This dystopian Catholic YA novel by Theresa Linden is the first book in her Liberty series for older teens. This novel provides a fascinating look into a future world where religion has been eliminated. What I love about this book is the concept that God would still reach us and communicate with us even if we had never been told about Him.
The main character, Liberty, has grown up in a world void of families and faith. But she has been guided through her life by an inner voice she refers to as her “friend.” Until she is given an opportunity to live outside this controlled environment, she wonders if this inner voice is something she has made up.
Dystopian stories are always an interesting premise to think about. I love the Christian viewpoint that goodness, love, and faith will continue no matter what we might face. This is a wonderful read with plenty of discussion opportunities for older teens.
In two weeks her vocation begins. She must find a way out.
Liberty 554-062466-84 of Aldonia grew up knowing that one day she, along with every member of society, must contribute to the greater good. She’s been measured, tested, and examined all her life, and now they’ve matched her to a vocation. They want her attributes—intelligence, beauty, health—to pass on to the next generation.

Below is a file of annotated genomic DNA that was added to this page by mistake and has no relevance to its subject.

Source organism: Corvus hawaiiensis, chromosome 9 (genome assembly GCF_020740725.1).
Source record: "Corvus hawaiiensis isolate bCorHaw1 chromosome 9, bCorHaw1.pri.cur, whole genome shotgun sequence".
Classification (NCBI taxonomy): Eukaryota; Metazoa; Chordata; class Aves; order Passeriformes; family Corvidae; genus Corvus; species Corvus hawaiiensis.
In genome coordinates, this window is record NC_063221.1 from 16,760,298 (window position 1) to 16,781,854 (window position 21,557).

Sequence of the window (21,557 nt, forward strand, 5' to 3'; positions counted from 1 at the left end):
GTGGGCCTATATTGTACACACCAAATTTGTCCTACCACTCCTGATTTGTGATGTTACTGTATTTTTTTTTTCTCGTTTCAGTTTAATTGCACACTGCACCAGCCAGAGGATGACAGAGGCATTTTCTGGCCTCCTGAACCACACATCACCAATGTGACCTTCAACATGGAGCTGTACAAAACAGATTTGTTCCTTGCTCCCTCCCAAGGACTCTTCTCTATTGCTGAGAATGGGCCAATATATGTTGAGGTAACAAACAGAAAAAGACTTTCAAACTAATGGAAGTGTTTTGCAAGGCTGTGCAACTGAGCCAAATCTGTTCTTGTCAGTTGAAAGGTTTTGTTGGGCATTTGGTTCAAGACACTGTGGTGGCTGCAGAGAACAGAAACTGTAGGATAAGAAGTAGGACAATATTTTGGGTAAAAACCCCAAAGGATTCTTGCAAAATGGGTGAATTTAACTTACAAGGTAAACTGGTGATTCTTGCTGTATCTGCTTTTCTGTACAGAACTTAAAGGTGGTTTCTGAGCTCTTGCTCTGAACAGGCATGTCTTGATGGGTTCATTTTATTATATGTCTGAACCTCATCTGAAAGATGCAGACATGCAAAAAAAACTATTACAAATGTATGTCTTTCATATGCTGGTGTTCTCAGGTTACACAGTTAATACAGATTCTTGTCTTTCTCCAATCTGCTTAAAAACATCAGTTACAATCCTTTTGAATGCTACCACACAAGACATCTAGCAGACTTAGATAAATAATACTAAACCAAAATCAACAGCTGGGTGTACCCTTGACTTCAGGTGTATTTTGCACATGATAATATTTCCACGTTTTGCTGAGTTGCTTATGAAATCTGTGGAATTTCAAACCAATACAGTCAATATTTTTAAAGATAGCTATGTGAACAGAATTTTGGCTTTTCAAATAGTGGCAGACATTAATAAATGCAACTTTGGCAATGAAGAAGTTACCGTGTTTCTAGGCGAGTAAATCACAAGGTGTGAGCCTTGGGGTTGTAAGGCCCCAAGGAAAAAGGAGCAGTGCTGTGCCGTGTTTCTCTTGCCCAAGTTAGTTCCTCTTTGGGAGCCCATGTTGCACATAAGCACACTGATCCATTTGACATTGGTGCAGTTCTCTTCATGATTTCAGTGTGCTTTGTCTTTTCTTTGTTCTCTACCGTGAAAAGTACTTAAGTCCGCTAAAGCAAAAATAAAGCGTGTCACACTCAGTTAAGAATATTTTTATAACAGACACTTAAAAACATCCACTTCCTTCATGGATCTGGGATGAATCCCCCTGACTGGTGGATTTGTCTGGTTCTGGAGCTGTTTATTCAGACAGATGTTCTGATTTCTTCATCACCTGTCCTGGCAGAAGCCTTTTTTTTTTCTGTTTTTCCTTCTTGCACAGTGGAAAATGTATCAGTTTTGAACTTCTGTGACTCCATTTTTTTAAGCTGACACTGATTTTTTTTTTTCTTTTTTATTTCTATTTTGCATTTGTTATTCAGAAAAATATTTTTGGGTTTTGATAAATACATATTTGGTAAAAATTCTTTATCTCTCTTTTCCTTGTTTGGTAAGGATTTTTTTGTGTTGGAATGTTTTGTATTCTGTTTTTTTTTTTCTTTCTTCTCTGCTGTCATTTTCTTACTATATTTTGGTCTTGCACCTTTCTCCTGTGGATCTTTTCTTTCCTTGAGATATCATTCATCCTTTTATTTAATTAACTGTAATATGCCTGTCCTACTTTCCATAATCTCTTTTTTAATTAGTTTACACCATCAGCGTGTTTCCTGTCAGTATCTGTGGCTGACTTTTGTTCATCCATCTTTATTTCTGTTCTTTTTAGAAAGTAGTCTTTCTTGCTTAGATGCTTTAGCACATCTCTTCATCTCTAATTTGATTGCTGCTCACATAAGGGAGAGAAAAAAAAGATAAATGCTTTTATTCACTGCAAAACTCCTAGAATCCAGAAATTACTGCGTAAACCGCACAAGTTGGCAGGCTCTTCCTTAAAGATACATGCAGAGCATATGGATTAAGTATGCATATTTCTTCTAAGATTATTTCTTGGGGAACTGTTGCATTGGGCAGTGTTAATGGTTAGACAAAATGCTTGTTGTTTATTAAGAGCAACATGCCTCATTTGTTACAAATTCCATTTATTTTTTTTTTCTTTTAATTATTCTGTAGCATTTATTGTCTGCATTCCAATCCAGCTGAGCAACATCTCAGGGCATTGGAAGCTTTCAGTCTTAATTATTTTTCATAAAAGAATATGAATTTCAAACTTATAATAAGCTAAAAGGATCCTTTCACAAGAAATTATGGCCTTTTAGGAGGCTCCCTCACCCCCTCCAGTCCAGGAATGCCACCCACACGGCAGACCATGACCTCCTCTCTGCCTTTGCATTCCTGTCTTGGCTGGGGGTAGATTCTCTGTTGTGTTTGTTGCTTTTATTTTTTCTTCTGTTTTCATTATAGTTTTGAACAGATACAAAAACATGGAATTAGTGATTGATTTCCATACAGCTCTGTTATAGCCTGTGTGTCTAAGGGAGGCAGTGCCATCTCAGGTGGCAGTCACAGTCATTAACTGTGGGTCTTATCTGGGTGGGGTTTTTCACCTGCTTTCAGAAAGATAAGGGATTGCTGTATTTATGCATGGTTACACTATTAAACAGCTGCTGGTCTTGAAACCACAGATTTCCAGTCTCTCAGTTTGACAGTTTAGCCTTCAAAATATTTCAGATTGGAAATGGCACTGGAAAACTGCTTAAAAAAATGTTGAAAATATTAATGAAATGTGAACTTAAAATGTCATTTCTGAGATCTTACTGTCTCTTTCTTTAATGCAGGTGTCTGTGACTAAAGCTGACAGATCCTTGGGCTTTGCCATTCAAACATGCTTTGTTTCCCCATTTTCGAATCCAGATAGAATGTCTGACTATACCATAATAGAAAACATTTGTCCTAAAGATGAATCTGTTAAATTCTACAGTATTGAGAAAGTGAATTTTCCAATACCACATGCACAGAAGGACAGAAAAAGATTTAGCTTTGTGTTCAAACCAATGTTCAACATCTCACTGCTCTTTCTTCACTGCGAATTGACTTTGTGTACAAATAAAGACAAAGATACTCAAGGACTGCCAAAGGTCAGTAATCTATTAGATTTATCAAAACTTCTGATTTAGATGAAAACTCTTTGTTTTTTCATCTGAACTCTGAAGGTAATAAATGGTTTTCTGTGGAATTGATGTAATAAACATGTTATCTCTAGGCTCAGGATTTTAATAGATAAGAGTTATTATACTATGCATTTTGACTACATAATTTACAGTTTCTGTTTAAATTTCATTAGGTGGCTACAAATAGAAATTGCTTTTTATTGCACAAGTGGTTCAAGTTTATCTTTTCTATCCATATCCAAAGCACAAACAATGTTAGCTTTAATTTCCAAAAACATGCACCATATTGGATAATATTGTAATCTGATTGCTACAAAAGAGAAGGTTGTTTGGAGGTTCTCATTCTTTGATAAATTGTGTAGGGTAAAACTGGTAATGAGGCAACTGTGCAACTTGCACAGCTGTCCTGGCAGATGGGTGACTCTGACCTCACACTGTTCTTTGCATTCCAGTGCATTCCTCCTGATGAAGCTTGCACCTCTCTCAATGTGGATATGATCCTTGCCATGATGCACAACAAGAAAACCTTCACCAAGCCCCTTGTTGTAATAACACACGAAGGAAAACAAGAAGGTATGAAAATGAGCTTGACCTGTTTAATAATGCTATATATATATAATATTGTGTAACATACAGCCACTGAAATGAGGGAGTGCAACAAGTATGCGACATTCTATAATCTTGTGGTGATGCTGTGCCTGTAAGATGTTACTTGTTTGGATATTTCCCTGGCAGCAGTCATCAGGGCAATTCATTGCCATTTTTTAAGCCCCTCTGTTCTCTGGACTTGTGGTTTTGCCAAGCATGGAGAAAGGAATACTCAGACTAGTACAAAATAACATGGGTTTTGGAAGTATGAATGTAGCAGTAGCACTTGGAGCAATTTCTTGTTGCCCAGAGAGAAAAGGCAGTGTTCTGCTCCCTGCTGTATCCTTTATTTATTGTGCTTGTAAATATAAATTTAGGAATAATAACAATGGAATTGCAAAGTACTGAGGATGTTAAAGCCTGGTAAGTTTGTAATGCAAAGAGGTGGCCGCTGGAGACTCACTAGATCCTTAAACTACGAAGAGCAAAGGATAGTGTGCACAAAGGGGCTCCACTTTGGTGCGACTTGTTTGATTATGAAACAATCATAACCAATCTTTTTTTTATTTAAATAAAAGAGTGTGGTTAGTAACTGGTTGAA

Life begins in the laboratory, making the family obsolete. Using top specimens, scientists create and implant only the best into the fittest women. Every girl in Aldonia wishes she had this vocation because of the alleged bonuses and privileges that come with it. But Liberty does not want to be a Breeder.
As the day draws near, Liberty is attacked. She’s about to lose consciousness when someone rescues her. She wakes in an underground facility, discovering a secret group that watches over Aldonia. Before they return her to society, she witnesses the rescue of a man scheduled for government re-education. They rescued him. They can rescue her.
Set in the not-so-distant future, Chasing Liberty is a young adult novel about a woman who wants to direct her own life, instead of having it controlled by the government. This novel explores the loss the individual faces when government is allowed to grow too big and reach too far. The traditional family is nonexistent. Human life loses value. The earth is elevated above man.